UK to tackle coronavirus threat with enhanced monitoring at Heathrow

FILE PHOTO: People disembark from an aircraft at Heathrow Airport in London

LONDON (Reuters) - Britain will start enhanced monitoring of all passengers who arrive on direct flights from the Chinese city of Wuhan to tackle the threat of coronavirus.

Passengers on the three direct weekly flights to London's Heathrow Airport from Wuhan, the epicentre of the infection's outbreak, will be checked for symptoms and given advice about what to do if they become ill, The Department of Health and Social Care and Public Health England said in a statement on Wednesday.

The flu-like coronavirus has since spread to other Chinese cities including Beijing and Shanghai as well as the United States, Thailand, South Korea, Japan and Taiwan.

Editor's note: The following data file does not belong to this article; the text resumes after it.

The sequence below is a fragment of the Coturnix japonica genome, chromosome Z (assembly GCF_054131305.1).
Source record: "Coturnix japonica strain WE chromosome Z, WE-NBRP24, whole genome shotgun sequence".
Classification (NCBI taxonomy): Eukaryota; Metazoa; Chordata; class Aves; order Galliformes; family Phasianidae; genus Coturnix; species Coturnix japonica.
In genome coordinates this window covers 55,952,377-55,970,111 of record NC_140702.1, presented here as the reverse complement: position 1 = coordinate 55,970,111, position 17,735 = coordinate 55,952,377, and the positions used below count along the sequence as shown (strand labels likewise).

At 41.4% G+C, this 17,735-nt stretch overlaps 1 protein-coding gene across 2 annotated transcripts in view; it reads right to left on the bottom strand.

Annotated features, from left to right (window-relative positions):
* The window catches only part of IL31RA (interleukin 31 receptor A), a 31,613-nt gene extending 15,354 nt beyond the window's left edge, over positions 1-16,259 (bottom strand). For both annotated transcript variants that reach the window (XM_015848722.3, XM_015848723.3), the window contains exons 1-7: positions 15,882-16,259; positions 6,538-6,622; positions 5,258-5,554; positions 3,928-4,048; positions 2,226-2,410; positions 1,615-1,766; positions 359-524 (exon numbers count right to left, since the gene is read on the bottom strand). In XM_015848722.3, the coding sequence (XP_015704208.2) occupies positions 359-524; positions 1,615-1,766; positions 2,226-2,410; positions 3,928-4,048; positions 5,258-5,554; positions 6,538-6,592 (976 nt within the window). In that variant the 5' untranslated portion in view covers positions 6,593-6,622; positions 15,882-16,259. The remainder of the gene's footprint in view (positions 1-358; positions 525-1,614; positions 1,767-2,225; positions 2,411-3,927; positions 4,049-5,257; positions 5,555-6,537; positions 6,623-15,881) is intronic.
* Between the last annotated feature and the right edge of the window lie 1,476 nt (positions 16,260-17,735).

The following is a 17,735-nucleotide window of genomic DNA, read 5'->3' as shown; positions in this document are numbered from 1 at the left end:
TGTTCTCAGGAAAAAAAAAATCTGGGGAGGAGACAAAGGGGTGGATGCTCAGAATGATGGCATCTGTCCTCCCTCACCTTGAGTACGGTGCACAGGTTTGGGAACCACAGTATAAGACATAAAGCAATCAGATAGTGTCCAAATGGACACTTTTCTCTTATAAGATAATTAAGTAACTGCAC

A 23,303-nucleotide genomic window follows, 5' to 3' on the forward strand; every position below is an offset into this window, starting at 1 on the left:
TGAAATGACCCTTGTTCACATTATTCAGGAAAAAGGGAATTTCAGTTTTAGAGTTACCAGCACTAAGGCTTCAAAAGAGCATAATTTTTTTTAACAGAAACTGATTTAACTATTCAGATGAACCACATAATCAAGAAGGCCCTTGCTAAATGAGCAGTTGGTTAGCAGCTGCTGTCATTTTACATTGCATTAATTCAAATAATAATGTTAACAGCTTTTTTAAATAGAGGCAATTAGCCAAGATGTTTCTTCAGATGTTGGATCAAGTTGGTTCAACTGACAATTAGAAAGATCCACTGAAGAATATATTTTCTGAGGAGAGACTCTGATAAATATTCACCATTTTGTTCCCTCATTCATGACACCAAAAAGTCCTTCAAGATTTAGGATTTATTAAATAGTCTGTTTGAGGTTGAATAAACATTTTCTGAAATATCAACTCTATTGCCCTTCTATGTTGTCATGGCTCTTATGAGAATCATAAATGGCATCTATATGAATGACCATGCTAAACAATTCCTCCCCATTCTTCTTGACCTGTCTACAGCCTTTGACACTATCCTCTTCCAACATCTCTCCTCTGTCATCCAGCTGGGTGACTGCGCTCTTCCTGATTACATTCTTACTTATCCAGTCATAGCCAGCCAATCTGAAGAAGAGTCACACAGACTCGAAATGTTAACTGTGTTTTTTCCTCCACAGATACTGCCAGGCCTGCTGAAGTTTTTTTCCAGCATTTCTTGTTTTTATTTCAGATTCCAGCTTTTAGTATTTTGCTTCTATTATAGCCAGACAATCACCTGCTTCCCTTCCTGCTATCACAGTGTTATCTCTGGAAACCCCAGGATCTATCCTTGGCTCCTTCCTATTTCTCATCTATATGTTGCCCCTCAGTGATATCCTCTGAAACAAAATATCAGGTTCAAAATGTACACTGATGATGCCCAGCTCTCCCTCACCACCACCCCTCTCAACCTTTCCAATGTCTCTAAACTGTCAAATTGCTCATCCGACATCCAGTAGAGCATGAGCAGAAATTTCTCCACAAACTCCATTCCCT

It has killed nine people in China where officials say there are 470 confirmed cases.

Britain said it would expand the enhanced monitoring to flights from other Chinese cities if necessary.

"This is a new and rapidly evolving situation... Based on the available evidence, the current risk to the UK is considered low," Nick Phin, deputy director of the National Infection Service at Public Health England, said.

The risk to the British population was raised to "low" from "very low" on Wednesday, the health authorities said.

Heathrow is Europe's busiest airport with over 200,000 passengers passing through each day and many connections to China, including 17 flights from mainland China and Hong Kong arriving on Wednesday.

The government said it would use an isolated area at Heathrow Terminal 4 to receive aircraft from Wuhan. The next is due at 1830 GMT on Wednesday and another on Friday.

The virus's progress has stoked fears of a pandemic similar to the 2003 outbreak of Severe Acute Respiratory Syndrome (SARS) that started in China and killed nearly 800 people and dented global demand for travel.

Heathrow said it was working with the government to support the implementation of the monitoring measures.



(Reporting by Sarah Young; editing by Kate Holton and John Stonestreet)